Introduction and Aims. Cigarette smoking occurs frequently among individuals with methamphetamine (MA) dependence. Preclinical and clinical evidence has suggested that the common co-abuse of MA and cigarettes represents a pharmacologically meaningful pattern.
Methods. The present study is a secondary analysis of a randomised, placebo-controlled trial of bupropion treatment for MA dependence (bupropion n = 36; placebo n = 37). A hierarchical logistic modelling approach assessed the efficacy of bupropion for reducing MA use separately among smokers and non-smokers. Among smokers, relations between cigarettes smoked and MA use were assessed.
Results. Smoking status did not affect treatment responsiveness in either the bupropion condition or the placebo condition. In the placebo condition, increased cigarette use was associated with an increased probability of MA use during the same time period. This effect was not observed in the bupropion condition.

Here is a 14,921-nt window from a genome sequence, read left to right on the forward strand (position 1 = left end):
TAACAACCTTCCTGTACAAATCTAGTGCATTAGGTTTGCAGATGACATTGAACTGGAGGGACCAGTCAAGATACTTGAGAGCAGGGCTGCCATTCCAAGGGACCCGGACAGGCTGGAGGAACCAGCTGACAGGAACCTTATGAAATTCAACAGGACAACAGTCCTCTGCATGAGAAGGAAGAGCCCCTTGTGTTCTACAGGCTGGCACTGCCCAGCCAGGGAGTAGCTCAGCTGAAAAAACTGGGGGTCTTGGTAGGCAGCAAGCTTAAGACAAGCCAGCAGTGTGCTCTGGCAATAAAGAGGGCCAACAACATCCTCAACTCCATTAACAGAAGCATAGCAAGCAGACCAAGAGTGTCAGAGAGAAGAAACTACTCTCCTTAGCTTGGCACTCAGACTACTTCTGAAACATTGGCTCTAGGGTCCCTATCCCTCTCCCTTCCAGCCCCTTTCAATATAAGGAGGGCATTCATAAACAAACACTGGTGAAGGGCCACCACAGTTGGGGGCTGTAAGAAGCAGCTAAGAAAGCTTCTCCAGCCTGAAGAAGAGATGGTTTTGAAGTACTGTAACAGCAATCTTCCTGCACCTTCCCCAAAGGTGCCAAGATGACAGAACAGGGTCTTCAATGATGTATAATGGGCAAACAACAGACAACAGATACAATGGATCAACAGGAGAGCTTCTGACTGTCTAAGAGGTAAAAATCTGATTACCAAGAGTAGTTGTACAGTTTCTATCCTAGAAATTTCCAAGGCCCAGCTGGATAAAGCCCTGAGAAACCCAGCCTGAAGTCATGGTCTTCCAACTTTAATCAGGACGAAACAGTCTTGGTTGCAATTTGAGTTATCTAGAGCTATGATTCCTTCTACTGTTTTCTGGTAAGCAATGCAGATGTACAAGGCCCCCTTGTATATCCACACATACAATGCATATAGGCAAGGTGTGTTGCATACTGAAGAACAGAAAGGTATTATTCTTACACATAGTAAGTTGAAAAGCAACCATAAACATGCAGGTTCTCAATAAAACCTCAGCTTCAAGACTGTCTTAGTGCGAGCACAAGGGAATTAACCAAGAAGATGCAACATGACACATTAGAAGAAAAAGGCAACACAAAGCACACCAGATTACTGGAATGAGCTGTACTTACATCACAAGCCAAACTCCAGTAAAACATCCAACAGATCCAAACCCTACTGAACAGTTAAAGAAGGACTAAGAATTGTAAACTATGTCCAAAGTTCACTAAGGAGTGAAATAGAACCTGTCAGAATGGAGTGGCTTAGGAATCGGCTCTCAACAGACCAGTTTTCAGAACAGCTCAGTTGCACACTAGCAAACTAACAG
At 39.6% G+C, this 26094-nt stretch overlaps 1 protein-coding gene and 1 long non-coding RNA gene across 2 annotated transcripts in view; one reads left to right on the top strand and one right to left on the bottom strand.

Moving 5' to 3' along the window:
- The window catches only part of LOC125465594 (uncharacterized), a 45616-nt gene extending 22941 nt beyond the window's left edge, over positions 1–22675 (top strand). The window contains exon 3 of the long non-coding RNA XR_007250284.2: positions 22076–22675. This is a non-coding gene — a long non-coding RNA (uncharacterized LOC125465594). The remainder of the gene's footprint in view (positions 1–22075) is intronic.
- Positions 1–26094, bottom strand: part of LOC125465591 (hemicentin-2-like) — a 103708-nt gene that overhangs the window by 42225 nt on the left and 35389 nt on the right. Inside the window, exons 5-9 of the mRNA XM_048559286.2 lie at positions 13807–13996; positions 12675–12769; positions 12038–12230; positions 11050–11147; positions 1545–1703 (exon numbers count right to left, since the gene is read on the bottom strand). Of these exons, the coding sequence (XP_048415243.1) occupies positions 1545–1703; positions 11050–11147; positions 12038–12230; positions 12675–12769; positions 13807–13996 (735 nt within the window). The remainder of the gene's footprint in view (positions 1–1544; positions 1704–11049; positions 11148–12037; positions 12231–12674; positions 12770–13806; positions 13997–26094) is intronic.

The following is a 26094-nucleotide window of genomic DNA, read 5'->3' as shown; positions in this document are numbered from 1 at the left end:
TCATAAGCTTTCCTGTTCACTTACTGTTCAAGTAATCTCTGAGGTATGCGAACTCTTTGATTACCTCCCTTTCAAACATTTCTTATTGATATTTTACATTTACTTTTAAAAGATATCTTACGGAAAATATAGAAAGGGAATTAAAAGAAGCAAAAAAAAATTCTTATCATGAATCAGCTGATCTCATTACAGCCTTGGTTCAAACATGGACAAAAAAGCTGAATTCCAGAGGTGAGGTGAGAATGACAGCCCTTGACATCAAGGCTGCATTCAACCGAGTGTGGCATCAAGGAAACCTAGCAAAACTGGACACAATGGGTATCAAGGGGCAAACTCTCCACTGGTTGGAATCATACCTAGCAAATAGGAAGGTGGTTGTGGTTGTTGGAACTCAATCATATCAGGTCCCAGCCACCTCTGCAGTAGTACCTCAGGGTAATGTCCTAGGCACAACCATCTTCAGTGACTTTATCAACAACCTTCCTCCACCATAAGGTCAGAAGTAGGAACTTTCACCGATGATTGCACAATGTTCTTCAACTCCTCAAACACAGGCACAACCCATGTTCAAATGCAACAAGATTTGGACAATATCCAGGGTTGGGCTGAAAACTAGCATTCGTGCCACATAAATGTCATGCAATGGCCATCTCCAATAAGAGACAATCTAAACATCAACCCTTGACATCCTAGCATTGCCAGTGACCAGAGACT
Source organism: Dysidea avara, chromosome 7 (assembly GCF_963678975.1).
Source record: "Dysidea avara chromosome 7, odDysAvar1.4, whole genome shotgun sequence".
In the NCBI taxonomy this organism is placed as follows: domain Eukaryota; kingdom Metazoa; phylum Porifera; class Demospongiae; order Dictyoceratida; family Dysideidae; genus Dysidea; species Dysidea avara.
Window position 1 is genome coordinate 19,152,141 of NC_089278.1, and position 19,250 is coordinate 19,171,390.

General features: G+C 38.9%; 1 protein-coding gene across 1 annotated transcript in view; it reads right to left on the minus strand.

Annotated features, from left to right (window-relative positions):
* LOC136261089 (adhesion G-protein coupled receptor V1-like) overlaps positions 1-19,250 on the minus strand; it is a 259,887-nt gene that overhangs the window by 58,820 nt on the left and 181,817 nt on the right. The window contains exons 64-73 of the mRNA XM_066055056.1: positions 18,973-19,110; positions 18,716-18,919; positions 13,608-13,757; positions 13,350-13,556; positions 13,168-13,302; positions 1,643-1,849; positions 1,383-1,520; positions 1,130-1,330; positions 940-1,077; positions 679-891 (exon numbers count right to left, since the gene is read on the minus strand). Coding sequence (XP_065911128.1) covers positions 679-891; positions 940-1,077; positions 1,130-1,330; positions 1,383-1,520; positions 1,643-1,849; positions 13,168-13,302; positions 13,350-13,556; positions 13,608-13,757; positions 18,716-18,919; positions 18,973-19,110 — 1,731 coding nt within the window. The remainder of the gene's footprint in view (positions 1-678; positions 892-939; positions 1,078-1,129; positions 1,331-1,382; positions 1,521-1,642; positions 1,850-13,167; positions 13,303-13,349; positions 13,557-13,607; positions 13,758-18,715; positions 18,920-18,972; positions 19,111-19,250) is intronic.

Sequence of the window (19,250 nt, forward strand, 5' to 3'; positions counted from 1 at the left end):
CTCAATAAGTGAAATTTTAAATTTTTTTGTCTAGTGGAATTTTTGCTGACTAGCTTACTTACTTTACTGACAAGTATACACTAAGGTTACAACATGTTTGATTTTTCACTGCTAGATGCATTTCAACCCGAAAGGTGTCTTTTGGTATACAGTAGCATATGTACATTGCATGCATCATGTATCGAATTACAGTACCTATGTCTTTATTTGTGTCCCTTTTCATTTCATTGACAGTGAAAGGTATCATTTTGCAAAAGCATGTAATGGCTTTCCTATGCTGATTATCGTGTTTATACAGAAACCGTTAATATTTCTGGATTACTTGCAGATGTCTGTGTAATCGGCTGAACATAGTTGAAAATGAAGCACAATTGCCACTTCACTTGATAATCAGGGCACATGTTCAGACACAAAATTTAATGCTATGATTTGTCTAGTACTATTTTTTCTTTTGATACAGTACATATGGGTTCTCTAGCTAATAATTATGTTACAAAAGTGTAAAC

Discussion and Conclusions. Initial smoking status did not impact treatment outcomes. Among smokers, results suggest that bupropion may dissociate cigarette and MA use. The effect was modest and a precise pharmacological mechanism remains elusive. Cholinergic systems may be relevant for MA use outcomes. Future studies should continue to assess the role of smoking in MA treatment outcomes.[Brensilver M, Heinzerling KG, Swanson A-N, Telesca D, Furst BA, Shoptaw SJ. Cigarette smoking as a target for potentiating outcomes for methamphetamine abuse treatment. Drug Alcohol Rev 2013;32:96–99]